In the past two days, Robertson has the conservative A-list rushing to his defense, from Sarah Palin and Sean Hannity to Ted Cruz and Bobby Jindal. And fans have flooded Twitter and comment sections speaking up for Robertson.
"Looking at his key audiences — older whites, evangelicals, outdoors types, and conservatives — his comments actually probably resonated with their beliefs and their image of him that his branding has developed," adds Johnson.
[Related: How 'Duck Dynasty' Became Such a Huge Hit]
And all the exposure will only benefit the show in the long run. "Likely the controversy will actually draw more people to check 'Duck Dynasty' out to see what all the media coverage is about," Johnson says. "From a public-relations standpoint, 'Duck Dynasty' is getting millions of dollars worth of free media coverage and reaching new people who will be intrigued by this controversy, and their followers have become even more dedicated."
Thompson agrees the show won't become toxic: "When all is said and done, I cannot imagine that this show is going to take a major hit in the ratings. I think when it comes back, it's probably going to be doing as well as it did before."
As for A&E's final judgement on Robertson and the show, Bragman says the network doesn't need to rush to make one.
"I think A&E should sit and wait to see what the public response is, and more importantly, how Phil acts. Does he show some level of remorse and is he willing to understand what he did was wrong, or will he continue to be belligerent and offensive?"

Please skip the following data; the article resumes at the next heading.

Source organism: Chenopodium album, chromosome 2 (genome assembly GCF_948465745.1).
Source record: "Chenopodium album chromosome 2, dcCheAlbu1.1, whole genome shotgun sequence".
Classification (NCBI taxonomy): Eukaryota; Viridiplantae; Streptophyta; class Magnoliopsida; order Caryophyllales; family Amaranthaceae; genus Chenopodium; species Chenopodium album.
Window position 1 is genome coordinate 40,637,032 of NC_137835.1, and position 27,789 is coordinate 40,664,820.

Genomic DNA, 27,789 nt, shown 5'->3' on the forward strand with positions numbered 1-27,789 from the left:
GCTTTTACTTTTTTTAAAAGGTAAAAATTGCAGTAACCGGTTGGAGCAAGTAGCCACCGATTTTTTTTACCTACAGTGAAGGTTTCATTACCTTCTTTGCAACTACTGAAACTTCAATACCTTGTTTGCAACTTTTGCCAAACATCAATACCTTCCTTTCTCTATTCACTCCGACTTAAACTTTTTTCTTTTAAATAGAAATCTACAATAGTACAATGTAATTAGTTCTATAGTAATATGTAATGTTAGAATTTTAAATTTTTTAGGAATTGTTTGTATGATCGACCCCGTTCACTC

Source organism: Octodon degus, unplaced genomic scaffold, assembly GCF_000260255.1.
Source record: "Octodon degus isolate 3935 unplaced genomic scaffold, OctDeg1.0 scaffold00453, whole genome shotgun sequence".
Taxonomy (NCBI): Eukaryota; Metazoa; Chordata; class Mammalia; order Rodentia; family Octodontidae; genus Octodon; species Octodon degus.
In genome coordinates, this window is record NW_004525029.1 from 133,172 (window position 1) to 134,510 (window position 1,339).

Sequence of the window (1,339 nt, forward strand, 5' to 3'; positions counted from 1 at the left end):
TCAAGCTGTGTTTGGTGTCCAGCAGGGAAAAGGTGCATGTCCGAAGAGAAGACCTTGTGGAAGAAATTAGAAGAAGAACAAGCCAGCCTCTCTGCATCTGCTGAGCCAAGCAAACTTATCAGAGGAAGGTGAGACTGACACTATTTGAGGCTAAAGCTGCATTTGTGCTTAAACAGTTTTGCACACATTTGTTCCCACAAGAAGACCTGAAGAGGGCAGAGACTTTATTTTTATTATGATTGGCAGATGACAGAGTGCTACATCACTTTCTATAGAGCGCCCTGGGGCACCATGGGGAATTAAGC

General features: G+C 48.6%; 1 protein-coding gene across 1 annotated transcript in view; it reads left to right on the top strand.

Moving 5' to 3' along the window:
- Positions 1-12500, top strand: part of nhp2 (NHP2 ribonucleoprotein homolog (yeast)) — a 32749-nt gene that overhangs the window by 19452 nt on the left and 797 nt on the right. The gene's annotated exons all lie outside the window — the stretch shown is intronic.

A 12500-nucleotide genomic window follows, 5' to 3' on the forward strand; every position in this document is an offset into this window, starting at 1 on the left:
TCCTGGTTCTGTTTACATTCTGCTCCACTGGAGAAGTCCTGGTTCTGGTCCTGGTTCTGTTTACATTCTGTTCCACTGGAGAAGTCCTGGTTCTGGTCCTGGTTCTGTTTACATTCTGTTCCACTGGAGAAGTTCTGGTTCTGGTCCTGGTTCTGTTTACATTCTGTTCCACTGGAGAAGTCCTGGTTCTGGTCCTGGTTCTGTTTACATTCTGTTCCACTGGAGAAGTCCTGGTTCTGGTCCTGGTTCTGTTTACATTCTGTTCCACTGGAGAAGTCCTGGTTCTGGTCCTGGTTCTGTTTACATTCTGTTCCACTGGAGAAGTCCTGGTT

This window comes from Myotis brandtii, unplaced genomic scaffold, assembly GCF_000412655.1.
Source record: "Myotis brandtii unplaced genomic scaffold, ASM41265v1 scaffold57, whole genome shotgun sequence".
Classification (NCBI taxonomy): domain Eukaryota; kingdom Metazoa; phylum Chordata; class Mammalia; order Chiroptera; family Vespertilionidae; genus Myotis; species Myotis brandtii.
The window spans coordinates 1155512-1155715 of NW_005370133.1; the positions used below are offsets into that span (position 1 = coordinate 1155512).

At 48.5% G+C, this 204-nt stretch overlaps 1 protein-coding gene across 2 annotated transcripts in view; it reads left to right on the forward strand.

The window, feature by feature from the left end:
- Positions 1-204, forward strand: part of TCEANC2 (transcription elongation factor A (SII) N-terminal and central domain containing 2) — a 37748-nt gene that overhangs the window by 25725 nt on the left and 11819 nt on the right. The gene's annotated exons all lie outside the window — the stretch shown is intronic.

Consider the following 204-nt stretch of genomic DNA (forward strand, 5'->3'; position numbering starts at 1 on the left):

Despite Phil's suspension, he will almost certainly appear in Season 4 of the hit show, which wrapped filming months ago.
"The show can continue without Phil, but I think it's probably a better show with Phil. It's hard to take the patriarch of the family out; you can have him out for a few episodes, but a show without him is a different show," says Bragman. "It's the most popular show on cable TV. Its ratings are higher than many, many network shows, and I think A&E is going to work with the family to get it back on track."
As Schiffer puts it, "He won't get shot out of the sky over this, and shall fly for many more years to come."
Ultimately, the future of "Duck Dynasty" with Phil Robertson boils down to one simple factor.
"I don't think this is the end of 'Duck Dynasty,'" says Bragman. "Reality shows thrive on controversy. This family will work through the controversy, and I'm convinced that Phil will do what it takes to get back into it. There's too much money on the line for him."
—Additional reporting by Taryn Ryder